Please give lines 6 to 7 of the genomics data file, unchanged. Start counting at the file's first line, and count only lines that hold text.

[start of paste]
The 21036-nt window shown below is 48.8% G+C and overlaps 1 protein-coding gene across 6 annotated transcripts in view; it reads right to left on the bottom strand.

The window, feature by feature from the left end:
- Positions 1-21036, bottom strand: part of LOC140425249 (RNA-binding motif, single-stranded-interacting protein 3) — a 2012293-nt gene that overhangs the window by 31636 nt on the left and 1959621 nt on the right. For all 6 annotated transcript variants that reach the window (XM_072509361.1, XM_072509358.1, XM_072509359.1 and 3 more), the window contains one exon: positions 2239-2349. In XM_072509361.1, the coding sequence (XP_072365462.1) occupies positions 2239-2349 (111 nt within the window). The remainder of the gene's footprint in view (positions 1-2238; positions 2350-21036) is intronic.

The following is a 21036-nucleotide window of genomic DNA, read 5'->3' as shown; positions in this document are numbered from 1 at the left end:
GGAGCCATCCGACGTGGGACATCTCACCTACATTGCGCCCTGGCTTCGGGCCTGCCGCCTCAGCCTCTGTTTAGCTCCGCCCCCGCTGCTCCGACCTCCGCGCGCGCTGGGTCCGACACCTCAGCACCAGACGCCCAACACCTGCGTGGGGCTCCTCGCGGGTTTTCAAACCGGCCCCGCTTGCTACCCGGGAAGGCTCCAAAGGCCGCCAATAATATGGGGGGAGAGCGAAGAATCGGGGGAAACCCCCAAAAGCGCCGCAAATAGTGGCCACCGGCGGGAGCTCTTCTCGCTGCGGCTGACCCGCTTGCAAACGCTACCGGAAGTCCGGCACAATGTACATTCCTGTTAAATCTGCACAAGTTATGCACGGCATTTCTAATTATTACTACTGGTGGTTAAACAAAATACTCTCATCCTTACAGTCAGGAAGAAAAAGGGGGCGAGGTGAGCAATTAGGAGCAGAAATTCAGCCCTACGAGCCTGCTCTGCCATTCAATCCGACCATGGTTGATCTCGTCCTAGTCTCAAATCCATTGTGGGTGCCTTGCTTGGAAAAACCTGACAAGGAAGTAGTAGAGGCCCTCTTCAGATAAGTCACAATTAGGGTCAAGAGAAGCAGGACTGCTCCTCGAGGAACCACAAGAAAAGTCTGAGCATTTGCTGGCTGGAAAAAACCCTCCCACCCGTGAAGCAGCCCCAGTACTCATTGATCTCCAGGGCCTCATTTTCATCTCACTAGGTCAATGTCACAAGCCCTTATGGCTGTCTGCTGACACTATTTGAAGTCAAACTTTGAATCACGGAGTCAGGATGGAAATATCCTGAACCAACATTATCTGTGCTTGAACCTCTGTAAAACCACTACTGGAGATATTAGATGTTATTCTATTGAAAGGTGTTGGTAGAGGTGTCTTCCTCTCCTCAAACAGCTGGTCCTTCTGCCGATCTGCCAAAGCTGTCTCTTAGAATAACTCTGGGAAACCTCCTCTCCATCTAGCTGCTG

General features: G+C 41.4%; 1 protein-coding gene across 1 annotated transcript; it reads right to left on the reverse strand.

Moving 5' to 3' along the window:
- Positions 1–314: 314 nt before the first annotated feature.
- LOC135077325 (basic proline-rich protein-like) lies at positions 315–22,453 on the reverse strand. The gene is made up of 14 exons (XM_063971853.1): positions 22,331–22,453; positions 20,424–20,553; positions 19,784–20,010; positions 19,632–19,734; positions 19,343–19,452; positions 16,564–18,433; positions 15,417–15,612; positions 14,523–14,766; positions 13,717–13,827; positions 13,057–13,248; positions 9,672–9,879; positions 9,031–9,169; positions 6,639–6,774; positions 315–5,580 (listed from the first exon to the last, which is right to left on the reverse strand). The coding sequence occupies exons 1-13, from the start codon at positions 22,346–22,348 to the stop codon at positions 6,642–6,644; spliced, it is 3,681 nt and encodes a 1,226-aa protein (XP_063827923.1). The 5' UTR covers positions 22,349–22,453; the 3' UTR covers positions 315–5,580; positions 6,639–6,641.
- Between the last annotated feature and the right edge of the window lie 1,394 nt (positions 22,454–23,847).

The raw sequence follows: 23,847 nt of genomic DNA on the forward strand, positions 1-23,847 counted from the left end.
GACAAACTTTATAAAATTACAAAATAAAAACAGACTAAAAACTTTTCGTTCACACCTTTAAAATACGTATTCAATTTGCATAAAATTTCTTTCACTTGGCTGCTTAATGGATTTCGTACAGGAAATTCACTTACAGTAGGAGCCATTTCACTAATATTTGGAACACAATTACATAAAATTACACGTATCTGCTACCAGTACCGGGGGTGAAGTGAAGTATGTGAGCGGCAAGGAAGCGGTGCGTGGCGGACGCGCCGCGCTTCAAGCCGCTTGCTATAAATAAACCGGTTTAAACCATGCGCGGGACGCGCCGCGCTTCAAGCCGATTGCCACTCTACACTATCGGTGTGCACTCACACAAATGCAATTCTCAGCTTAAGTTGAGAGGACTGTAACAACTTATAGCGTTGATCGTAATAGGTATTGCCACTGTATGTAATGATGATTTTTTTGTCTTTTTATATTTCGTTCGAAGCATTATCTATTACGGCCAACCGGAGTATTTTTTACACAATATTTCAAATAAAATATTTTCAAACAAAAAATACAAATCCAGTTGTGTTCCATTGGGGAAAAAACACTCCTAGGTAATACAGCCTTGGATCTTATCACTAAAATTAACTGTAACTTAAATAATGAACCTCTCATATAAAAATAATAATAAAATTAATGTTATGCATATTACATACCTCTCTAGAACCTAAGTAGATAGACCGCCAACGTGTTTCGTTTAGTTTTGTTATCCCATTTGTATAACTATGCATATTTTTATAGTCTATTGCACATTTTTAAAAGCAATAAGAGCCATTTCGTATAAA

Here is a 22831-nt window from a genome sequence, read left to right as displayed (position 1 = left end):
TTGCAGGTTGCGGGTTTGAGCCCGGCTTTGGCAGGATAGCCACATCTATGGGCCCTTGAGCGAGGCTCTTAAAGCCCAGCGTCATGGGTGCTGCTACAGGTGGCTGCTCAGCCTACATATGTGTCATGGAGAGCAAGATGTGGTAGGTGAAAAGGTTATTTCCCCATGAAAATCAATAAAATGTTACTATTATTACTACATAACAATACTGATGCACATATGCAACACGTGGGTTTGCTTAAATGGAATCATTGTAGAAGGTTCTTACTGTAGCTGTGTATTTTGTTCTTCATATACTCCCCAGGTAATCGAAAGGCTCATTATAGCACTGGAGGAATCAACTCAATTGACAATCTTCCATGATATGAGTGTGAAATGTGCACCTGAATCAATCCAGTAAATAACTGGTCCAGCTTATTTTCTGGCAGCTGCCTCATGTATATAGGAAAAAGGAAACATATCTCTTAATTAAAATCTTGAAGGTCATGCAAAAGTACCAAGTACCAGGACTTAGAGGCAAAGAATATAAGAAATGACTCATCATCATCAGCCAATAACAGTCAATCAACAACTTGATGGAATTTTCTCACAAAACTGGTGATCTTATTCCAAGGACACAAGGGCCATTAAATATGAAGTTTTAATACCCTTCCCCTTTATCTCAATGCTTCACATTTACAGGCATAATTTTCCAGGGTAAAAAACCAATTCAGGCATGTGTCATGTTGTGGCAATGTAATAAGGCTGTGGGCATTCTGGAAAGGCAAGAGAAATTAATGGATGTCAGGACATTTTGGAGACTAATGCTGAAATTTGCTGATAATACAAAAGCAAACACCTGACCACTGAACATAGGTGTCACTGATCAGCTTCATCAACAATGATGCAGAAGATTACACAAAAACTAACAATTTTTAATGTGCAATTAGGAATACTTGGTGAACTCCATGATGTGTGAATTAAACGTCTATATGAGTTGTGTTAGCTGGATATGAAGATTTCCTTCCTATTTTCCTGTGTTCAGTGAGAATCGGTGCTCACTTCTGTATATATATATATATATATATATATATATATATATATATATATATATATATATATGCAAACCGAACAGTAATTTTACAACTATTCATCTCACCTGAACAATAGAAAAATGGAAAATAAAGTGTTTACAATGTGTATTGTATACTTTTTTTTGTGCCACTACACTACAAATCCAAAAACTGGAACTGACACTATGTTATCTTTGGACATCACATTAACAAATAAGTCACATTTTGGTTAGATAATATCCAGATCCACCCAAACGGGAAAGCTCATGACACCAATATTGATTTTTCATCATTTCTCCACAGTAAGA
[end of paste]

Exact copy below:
General features: G+C 41.4%; 1 protein-coding gene across 1 annotated transcript; it reads right to left on the reverse strand.

Moving 5' to 3' along the window: